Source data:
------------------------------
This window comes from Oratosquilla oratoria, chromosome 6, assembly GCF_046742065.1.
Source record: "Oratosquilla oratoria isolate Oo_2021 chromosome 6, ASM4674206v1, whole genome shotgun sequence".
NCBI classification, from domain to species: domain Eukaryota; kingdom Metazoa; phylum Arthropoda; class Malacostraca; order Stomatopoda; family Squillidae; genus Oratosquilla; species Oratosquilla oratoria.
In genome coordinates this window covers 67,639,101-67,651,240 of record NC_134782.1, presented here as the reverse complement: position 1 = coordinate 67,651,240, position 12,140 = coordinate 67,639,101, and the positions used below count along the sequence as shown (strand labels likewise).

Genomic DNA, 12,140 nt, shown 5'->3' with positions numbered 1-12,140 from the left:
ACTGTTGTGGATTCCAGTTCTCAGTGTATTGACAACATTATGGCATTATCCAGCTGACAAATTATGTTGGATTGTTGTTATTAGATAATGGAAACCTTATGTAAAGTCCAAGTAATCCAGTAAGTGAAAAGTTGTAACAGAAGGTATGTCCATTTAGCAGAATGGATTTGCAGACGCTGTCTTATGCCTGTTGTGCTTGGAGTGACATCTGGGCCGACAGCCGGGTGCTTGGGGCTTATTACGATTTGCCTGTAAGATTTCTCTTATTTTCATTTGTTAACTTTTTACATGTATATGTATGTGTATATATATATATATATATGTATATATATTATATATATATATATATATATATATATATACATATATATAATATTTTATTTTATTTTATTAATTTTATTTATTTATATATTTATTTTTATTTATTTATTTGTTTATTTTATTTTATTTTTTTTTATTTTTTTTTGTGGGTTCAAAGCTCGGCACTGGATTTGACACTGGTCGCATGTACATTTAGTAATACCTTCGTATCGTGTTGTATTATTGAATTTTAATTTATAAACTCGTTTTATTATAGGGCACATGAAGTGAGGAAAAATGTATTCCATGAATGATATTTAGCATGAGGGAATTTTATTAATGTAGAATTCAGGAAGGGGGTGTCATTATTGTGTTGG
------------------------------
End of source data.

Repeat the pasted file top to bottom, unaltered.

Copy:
This window comes from Oratosquilla oratoria, chromosome 6, assembly GCF_046742065.1.
Source record: "Oratosquilla oratoria isolate Oo_2021 chromosome 6, ASM4674206v1, whole genome shotgun sequence".
NCBI classification, from domain to species: domain Eukaryota; kingdom Metazoa; phylum Arthropoda; class Malacostraca; order Stomatopoda; family Squillidae; genus Oratosquilla; species Oratosquilla oratoria.
In genome coordinates this window covers 67,639,101-67,651,240 of record NC_134782.1, presented here as the reverse complement: position 1 = coordinate 67,651,240, position 12,140 = coordinate 67,639,101, and the positions used below count along the sequence as shown (strand labels likewise).

Genomic DNA, 12,140 nt, shown 5'->3' with positions numbered 1-12,140 from the left:
ACTGTTGTGGATTCCAGTTCTCAGTGTATTGACAACATTATGGCATTATCCAGCTGACAAATTATGTTGGATTGTTGTTATTAGATAATGGAAACCTTATGTAAAGTCCAAGTAATCCAGTAAGTGAAAAGTTGTAACAGAAGGTATGTCCATTTAGCAGAATGGATTTGCAGACGCTGTCTTATGCCTGTTGTGCTTGGAGTGACATCTGGGCCGACAGCCGGGTGCTTGGGGCTTATTACGATTTGCCTGTAAGATTTCTCTTATTTTCATTTGTTAACTTTTTACATGTATATGTATGTGTATATATATATATATATATGTATATATATTATATATATATATATATATATATATATATACATATATATAATATTTTATTTTATTTTATTAATTTTATTTATTTATATATTTATTTTTATTTATTTATTTGTTTATTTTATTTTATTTTTTTTTATTTTTTTTTGTGGGTTCAAAGCTCGGCACTGGATTTGACACTGGTCGCATGTACATTTAGTAATACCTTCGTATCGTGTTGTATTATTGAATTTTAATTTATAAACTCGTTTTATTATAGGGCACATGAAGTGAGGAAAAATGTATTCCATGAATGATATTTAGCATGAGGGAATTTTATTAATGTAGAATTCAGGAAGGGGGTGTCATTATTGTGTTGG